An evening at BK Dutt Colony

Nestling amidst the posh localities of Jorbagh, is the BK Dutt Colony, a locality which served as home to refugees from Pakistan, post Partition in 1947.

At a walking distance from the Jorbagh Metro Station, the pleasant environs and clean surroundings of the place can tempt any passerby to take an evening walk in the parks of BK Dutt Colony. While the local residents seem extremely convinced of the overall facilities and comforts provided by the government in the ‘03’ area, frequent tensions over inter-religious issues seem to mar the seemingly tranquil nature of the area.

Occupation of parks, using them as dumping grounds of waste, not allowing school children to play in these parks and untimely public meetings are some of the disturbing factors which often hamper the privacy and the daily routines of the residents of this area.

Sunil Bhandari, a central government employee, has been residing with his family in the ‘K Block’ of the colony for almost 50 years now. “We came here in the 1970s and never did we come across these uncalled for disturbances. It is only in the past five years that mild tensions have arisen between the communities that live here,” he tells Metrolife.

With reference to the area being home to refugees from Pakistan since the days of Partition, he adds, “I feel there is this sudden realisation of land ownership amongst the young generation, which instigates them to take such steps. Even though tensions are very rare, they do create certain obstacles in our daily routine.”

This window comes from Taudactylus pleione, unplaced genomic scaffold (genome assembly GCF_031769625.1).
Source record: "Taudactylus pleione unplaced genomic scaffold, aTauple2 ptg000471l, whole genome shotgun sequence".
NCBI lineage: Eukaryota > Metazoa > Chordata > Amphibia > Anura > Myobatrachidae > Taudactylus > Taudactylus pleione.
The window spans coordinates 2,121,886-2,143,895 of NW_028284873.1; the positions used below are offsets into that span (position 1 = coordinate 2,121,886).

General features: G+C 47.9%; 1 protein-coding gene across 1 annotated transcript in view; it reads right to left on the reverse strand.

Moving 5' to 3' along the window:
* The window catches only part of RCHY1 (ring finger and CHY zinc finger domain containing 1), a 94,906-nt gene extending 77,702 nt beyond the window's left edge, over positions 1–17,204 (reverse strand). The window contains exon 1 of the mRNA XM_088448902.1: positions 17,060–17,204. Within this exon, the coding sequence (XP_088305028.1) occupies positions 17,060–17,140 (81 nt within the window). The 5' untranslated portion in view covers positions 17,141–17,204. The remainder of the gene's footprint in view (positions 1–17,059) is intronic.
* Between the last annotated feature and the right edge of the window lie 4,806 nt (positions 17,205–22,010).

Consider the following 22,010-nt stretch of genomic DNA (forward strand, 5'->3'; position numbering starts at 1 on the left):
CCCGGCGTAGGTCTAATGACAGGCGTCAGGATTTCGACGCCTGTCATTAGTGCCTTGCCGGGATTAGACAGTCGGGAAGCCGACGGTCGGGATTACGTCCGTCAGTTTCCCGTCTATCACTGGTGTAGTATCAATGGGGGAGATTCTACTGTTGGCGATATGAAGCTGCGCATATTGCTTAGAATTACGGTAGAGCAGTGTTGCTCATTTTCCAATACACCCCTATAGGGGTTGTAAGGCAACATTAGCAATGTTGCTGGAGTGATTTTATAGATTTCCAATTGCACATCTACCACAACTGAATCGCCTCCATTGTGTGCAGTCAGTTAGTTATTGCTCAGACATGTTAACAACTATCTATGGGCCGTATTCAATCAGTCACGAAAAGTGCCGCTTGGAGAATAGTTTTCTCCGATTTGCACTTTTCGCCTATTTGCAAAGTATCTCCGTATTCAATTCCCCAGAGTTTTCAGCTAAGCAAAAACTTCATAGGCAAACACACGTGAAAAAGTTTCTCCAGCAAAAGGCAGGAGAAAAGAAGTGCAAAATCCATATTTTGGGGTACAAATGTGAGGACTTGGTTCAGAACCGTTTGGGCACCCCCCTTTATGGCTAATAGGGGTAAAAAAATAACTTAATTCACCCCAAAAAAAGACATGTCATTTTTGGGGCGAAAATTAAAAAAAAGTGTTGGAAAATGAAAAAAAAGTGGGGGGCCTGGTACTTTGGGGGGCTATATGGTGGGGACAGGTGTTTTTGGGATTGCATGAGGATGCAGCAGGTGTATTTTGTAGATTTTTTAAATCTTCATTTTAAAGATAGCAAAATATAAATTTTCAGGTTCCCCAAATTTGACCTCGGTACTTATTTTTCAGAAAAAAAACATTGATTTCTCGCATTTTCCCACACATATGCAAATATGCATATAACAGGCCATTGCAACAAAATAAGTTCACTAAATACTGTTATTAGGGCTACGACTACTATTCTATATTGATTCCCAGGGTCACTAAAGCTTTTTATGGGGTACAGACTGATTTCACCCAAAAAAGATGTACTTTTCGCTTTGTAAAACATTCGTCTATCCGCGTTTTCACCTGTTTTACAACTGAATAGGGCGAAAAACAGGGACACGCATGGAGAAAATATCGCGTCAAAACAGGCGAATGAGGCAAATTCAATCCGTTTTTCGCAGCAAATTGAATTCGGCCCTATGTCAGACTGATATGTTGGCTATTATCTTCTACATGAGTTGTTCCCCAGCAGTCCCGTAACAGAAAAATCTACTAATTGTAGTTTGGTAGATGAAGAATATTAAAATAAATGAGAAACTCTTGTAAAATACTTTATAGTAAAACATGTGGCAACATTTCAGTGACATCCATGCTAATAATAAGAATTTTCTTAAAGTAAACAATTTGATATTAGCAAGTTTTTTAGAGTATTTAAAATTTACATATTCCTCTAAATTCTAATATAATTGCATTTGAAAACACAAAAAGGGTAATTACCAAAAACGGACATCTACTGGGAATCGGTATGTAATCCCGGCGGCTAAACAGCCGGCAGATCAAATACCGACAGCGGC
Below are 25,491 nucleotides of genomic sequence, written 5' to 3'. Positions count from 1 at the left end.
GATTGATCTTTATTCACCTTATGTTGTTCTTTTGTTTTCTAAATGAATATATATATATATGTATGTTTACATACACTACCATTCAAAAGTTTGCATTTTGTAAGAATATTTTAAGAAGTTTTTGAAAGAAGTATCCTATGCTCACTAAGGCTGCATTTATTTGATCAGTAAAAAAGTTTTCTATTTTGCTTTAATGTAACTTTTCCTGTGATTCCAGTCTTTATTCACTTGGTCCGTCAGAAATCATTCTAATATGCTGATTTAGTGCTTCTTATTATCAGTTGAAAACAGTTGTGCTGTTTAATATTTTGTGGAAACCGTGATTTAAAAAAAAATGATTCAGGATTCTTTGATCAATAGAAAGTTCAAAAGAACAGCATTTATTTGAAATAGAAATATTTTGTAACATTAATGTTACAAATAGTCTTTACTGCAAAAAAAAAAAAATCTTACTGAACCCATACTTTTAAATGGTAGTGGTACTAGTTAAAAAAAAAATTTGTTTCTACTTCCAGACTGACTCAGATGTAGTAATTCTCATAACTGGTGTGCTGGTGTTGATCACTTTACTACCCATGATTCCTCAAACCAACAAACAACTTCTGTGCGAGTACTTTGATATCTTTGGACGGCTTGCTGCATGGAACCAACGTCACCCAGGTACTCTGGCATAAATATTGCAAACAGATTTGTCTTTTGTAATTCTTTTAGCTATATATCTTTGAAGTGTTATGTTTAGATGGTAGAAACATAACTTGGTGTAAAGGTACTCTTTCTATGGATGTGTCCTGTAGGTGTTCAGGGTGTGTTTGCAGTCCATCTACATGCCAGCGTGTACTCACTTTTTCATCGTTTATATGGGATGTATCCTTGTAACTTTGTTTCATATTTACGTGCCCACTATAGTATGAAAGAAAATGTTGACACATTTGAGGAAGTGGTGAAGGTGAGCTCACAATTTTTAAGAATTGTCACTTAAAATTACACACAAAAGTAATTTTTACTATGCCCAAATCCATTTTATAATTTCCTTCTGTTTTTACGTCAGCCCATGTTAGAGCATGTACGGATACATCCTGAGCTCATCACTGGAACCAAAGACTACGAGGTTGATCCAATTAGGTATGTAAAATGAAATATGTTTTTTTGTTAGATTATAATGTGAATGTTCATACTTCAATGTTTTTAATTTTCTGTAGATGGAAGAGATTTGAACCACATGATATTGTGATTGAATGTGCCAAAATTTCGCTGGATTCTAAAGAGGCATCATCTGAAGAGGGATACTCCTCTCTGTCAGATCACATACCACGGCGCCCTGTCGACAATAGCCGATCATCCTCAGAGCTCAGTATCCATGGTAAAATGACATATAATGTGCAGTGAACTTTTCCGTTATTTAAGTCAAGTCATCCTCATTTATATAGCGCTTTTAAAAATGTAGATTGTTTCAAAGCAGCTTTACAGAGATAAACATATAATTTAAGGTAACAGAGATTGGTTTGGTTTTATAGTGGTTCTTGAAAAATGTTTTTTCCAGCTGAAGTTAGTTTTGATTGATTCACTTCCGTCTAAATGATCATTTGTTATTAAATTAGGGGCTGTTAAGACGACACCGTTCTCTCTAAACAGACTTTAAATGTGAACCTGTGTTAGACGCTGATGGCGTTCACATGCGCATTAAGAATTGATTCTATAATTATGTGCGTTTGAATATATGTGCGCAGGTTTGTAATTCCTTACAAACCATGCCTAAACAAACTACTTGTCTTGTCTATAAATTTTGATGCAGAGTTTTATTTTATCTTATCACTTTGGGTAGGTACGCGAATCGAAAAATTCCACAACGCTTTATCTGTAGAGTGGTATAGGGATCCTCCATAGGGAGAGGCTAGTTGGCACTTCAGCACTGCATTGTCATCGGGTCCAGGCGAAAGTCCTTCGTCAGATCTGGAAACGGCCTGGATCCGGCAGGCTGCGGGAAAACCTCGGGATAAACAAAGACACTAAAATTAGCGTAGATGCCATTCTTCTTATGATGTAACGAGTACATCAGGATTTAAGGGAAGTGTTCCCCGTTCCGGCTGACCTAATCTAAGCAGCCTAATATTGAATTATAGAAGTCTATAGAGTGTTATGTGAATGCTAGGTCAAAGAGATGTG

While the general issues that one faces in a residential locality are those of unavailability of parking space, or frequent traffic or pollution just outside one’s home, residents of BK Dutt Colony seem very content with the overall
atmosphere of the locality.

“I sometimes feel very lucky to be living in a locality where I can conveniently drive and park my car,” says his son, Rajat Bhandari.

“My office is in East of Kailash,” he continues, “and the lanes are very narrow over there. People spend most of the time fighting over space to park their car and traffic levels are also very high. I feel this relief every time I enter the vicinities of my colony,” Bhandari junior tells Metrolife.

A locality which makes its residents yearn to get back every day, simmering communal tensions such as these take away its regular charm and essence.
Karamveer Singh Nagar, a businessman, also a resident of the colony, says, “This land officially belongs to Land and Development Ordinance and I feel that the constant urge of grabbing the land by some people is just to create a situation of panic.”

While two to three public meetings and lectures with loud speakers are a regular fixture every month, the residents of the colony suffer many sleepless nights and
the studies of children also gets affected.

“Delhi Police has tried its best to quell the situation but the concerns of the minorities are always to be considered,” adds Nagar.BK Dutt is just like any
other colony in Delhi, with its pros and cons. However, with these minor conflicts and
arguments, the daily lives of the people does get adversely affected.

“With our new government recently completing its first anniversary, let’s hope things turn for the better soon,” says another resident.

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